Ms Christina Unwin, BA PDipMDT FSA
Aspects of design in Europe c 500 BC to c AD 200
This research proposes design practice and process as an approach for exploring matters of making, particularly applied to Iron Age and early Roman artefacts that have been dated to the period c 500 BC to c AD 200. The concept of design incorporates the individuals and groups who creatively engage with materials within their societies, offering a means of exploring artefacts in interconnected ways that goes beyond the framing of material culture through typologies and chronologies. In this context conventional archaeological conceptions of ‘art’ and ‘technology’, in relation to the framing of artefacts dated to this period as ‘Celtic’, will be reviewed. This research offers a design concept of artefacts as networks of associations between people and other objects conceived, made and recreated within conditions of social and material affordances and constraints.
As a background to this exploration, ways of seeing (and not seeing) that fundamentally inform both past and current research directions will be discussed.
Beyond the visual experience of artefacts, spoken and written terminologies have framed and categorized how artefacts have been perceived and how ideas about them have been transmitted, frequently preserving and continuing particular ways of seeing.
The idea of an ‘art object’ is at the core of many approaches to cultural material and has a long trajectory, and the consideration of whether an artefact constitutes a ‘work of art’ remains prominent and influential.A review of existing literature on ‘Celtic art’ demonstrates the divisions of ‘art’ and ‘technology’ that generally pervade archaeological studies of Iron Age and Roman artefacts. Research into design theory in fields outside archaeology, such as commercial design and architecture, shows that such divisions are redundant for the understanding of creative processes and practices. Design is a social process that links all aspects and associations of constructed objects – artefacts, buildings and landscapes.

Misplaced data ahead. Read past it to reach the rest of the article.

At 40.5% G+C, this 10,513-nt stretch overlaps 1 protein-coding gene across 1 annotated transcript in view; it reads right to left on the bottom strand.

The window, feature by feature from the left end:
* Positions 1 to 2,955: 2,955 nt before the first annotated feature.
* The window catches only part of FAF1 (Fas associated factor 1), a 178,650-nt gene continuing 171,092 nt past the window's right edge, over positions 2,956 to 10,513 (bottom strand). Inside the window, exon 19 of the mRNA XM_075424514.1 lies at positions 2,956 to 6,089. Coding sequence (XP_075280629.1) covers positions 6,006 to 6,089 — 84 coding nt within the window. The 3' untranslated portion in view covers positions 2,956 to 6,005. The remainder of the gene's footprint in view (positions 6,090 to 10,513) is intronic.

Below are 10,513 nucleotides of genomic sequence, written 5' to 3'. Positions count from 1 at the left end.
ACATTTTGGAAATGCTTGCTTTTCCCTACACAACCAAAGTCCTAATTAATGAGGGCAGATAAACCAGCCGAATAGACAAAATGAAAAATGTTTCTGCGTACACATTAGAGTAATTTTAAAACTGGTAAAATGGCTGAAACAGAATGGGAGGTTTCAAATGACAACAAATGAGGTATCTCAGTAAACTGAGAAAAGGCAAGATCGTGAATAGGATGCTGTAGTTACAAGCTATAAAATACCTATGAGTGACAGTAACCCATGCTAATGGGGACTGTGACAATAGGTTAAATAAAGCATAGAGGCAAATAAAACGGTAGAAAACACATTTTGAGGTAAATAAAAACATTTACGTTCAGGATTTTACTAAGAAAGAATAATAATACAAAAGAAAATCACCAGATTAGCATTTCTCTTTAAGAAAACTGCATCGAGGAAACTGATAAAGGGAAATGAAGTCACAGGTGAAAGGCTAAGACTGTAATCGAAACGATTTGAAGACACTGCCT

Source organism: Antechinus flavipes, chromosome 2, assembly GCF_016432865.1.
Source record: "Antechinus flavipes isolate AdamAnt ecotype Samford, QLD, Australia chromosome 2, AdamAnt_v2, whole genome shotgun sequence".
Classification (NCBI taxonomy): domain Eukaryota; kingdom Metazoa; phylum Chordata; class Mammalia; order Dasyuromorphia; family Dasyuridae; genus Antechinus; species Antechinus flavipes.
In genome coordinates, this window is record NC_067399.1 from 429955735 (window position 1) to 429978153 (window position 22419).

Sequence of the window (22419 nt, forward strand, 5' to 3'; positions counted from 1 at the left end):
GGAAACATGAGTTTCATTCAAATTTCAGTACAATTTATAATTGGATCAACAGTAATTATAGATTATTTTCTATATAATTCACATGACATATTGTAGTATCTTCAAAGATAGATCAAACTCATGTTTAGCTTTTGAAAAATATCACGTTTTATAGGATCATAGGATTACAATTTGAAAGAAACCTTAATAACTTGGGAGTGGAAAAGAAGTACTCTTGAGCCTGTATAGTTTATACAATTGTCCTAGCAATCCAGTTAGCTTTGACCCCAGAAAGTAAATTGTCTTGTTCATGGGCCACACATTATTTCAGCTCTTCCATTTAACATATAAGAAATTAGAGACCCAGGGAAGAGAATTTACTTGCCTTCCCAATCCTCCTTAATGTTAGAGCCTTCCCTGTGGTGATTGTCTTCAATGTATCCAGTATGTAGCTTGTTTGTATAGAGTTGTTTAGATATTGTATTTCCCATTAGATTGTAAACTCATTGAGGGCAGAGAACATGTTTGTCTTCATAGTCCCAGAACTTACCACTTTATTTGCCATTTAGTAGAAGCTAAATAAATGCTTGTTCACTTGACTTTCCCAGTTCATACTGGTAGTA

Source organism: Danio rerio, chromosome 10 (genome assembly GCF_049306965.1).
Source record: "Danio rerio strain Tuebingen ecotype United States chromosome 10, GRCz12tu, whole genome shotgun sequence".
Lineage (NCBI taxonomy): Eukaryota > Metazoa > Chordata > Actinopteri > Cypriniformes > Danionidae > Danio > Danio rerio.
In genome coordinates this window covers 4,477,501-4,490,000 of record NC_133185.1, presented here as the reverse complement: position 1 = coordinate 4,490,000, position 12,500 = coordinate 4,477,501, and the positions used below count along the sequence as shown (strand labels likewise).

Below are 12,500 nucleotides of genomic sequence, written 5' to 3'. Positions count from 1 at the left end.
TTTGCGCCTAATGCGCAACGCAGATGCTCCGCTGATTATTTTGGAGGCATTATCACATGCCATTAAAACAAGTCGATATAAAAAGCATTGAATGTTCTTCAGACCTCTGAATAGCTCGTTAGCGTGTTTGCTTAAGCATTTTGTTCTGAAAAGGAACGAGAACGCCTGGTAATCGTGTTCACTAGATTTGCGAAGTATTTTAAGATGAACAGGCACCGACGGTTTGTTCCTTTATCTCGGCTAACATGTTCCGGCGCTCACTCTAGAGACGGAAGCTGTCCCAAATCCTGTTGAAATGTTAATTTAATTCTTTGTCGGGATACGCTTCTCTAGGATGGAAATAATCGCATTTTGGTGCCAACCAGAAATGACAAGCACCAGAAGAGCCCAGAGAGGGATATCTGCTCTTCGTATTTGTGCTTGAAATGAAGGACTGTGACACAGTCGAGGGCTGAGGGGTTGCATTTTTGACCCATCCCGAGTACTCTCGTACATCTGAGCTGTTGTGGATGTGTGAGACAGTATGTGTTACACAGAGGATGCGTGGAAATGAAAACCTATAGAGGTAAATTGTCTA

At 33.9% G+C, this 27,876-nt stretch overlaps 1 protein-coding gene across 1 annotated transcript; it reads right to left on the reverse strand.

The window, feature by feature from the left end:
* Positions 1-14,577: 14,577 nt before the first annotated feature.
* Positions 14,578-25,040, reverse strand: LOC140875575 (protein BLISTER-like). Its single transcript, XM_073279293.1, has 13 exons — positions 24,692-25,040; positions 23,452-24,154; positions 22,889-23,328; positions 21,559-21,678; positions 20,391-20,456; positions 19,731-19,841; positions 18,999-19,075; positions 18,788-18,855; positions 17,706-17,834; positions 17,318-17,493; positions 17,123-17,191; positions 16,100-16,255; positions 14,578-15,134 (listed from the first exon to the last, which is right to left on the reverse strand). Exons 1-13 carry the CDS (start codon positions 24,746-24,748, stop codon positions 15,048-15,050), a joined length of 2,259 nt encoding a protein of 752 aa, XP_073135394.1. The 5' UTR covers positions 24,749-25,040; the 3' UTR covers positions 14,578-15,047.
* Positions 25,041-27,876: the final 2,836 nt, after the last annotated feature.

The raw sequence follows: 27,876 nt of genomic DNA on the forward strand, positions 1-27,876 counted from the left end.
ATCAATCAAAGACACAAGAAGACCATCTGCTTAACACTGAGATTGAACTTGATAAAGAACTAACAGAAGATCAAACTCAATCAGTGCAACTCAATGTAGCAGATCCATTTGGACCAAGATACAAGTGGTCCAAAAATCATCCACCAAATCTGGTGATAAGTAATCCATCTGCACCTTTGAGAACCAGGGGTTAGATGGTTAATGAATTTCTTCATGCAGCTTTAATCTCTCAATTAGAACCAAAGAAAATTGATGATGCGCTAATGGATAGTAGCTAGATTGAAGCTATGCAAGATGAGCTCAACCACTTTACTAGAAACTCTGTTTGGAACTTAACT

The approach of this present study has been constructed from art criticism, archaeological theory and design theory, combined with ideas about design practice and process from both personal experience and discussions with designers, artists and makers that took place within their own creative spaces. These ways of working will be used to discuss aspects of design of Iron Age and early Roman artefacts within their social contexts and to assess the visibilities, invisibilities and transmissions of the cultural ideas that constituted their networks of associations.
Relevant skills and expertise
I am a graduate in archaeology from University College London and a postgraduate in design from the London College of Printing (University of the Arts London) in media, design and technology. I currently run my own practice as a professional graphic designer, illustrator and exhibition designer.
My professional life brings me into contact with designers and makers in a wide range of media. We share the view that many aspects of our practice and the processes we navigate to produce design objects are connected with the people and spaces around us. We strive to design objects that are not only effective and pleasing in their use and deployment but that also improve the ways in which things continue to be used and lived with, to make ‘good design’.
I consider that cultural material provides a rich resource for my projects and that archaeological thinking has useful applications for design. I have applied concepts from archaeological theory in my commissions, such as chorography to design the maps of the village and parish, and the graphic of the building, for a permanent installation at St Andrew’s Church in Winston, County Durham.
Richard Hingley and Christina Unwin 2005
Boudica: Iron Age warrior queen
Bloomsbury, London and New York
Diana Newall and Christina Unwin 2011
The Chronology of Pattern: pattern in art from lotus flower to flower power
A & C Black, London
American Association of Publishers PROSE Award 2019
Overall award for Londinium: Roman London from its origins until the fifth century (Bloomsbury, London) by Richard Hingley
Shanghai Archaeology Forum Gold Field Discovery Award
Overall award for Trypillia Megasites Project, Durham University
Contribution: design for mobile exhibition, in six editions according to language, installed in museums in Ukraine, Bulgaria, Hungary, Romania, Germany and UK.
Fellow of the Society of Antiquaries of London
Since November 2014